HIPAA settlements with large financial penalties grab headlines, but the majority of regulatory actions tied to breaches and other HIPAA complaints call for no such penalties. And most complaints are dismissed. Find out why.
Taking steps to ensure patient privacy is protected as more records are exchanged among provider organizations will be a top challenge for ONC's next chief privacy officer, says the office's outgoing privacy chief, Joy Pritts.
A federal advisory panel is gearing up to tackle a number of data security, privacy and legal issues involved when accessing and exchanging the electronic health information of patients who are minors. Find out what makes those issues so complex.
Consistency in privacy and security policies will prove critical to an effort in New York to link 10 regional health information exchanges into a statewide network, says David Whitlinger, executive director of the statewide initiative.
A GOP report offers a scathing assessment of technical and management issues - including security practices - that contributed to the troubled launch of HealthCare.gov. Meanwhile, HHS announces new management positions for the Obamacare project.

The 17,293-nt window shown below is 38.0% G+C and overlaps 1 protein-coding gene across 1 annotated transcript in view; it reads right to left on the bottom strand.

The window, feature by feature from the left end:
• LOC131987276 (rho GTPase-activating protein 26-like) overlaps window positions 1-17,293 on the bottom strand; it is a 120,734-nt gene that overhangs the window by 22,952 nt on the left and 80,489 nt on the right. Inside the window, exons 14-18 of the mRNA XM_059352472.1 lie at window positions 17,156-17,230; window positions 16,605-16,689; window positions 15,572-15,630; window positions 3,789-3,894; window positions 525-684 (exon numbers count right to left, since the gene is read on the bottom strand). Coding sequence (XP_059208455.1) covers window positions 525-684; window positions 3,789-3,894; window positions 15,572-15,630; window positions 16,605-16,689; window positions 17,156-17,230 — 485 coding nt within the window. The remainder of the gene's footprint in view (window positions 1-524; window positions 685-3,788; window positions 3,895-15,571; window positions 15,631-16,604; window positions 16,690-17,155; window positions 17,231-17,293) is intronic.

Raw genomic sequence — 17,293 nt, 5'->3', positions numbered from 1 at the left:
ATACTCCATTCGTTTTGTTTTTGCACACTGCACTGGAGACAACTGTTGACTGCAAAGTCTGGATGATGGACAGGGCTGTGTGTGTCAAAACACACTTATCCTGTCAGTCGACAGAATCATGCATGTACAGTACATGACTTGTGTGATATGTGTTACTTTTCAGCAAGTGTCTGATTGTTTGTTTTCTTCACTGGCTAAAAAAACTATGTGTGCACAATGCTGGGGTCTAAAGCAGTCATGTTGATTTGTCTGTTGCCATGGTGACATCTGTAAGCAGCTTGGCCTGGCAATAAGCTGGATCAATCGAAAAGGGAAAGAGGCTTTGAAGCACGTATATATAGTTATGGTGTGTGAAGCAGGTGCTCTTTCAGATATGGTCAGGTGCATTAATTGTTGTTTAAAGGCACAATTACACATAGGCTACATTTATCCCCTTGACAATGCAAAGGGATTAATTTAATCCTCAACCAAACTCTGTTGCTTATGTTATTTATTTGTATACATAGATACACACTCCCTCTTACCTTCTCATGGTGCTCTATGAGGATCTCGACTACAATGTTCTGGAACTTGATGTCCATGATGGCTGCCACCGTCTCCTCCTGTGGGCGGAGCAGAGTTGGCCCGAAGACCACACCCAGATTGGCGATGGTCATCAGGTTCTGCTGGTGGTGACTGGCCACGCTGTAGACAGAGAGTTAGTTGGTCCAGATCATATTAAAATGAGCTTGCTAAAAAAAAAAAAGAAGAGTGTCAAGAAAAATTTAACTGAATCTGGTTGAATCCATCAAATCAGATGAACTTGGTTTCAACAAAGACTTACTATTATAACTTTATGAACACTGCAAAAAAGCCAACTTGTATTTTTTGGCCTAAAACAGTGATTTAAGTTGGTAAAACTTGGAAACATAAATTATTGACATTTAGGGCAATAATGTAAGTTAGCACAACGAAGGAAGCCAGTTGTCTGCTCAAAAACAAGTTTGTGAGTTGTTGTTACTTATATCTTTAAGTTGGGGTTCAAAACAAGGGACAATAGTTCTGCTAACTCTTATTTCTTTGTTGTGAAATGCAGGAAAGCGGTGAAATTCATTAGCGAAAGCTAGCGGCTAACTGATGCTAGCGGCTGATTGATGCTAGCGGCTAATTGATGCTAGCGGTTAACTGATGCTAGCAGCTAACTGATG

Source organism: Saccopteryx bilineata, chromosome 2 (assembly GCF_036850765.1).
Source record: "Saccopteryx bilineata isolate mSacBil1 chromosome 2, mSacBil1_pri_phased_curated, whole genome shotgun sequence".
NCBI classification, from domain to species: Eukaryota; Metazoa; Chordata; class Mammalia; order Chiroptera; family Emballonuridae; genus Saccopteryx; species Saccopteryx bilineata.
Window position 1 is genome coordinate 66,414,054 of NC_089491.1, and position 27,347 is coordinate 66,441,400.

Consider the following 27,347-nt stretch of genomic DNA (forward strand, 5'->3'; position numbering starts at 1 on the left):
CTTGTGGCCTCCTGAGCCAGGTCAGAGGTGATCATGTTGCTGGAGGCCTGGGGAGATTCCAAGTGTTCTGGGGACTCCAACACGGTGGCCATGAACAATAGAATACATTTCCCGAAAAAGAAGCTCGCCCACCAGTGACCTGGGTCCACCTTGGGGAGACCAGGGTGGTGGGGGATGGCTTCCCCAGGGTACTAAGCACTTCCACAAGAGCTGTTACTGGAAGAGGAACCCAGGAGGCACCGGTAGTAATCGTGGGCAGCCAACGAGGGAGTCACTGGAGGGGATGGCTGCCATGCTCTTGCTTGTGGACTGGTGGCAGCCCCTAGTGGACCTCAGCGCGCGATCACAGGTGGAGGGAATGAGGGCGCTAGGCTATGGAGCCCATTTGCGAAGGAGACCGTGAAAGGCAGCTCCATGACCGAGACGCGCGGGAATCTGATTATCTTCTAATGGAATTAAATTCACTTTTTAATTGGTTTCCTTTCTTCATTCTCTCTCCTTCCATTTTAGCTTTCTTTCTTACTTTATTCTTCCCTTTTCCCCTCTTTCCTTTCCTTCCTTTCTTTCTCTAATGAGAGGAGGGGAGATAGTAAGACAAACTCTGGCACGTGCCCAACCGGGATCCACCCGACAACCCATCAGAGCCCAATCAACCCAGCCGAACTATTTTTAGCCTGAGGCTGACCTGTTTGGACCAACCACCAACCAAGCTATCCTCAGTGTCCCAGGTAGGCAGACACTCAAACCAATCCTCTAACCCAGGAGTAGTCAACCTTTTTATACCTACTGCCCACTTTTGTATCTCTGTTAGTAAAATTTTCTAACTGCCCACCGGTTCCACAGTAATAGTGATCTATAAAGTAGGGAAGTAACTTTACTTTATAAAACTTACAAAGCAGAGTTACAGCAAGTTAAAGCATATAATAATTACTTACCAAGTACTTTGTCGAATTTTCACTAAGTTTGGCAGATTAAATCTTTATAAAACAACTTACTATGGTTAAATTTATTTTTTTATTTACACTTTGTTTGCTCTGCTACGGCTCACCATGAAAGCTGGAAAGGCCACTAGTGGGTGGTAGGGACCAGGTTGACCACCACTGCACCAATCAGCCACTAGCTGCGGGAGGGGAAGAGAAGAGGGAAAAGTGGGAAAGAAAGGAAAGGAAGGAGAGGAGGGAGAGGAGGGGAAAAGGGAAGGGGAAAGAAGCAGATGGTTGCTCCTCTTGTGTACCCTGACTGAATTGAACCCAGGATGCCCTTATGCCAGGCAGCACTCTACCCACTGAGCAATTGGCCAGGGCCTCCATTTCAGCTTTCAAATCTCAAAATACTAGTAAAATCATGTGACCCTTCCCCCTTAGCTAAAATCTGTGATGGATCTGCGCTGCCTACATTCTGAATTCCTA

If the NSA's meddling in NIST cryptography standards soiled the reputation of the National Institute of Standards and Technology, an amendment approved by the House of Representatives could help restore it.
A privacy activist's case against Facebook for allegedly sharing Europeans' personal data with the NSA in violation of EU data protection rules has been referred to the European Court of Justice for review.
Healthcare organizations that base their information security programs on HIPAA compliance are making a major blunder, says security consultant Brad Keller, who explains why that strategy is short-sighted.
The U.K. government's legal justification for spying en masse on British residents' online communications - Google searches, Facebook posts, Webmail - is questioned by privacy and Internet law experts as part of a case triggered by Edward Snowden's leaks.
It's well known that lost or stolen unencrypted computing devices account for the majority of large health data breaches. But a new report from the Department of Health and Human Services shines a light on how frequently breaches - especially smaller ones - involve paper records.
Joy Pritts, the first chief privacy officer at the Office of the National Coordinator for Health IT, is leaving the job after four years in the position. The move comes as ONC is revamping its structure.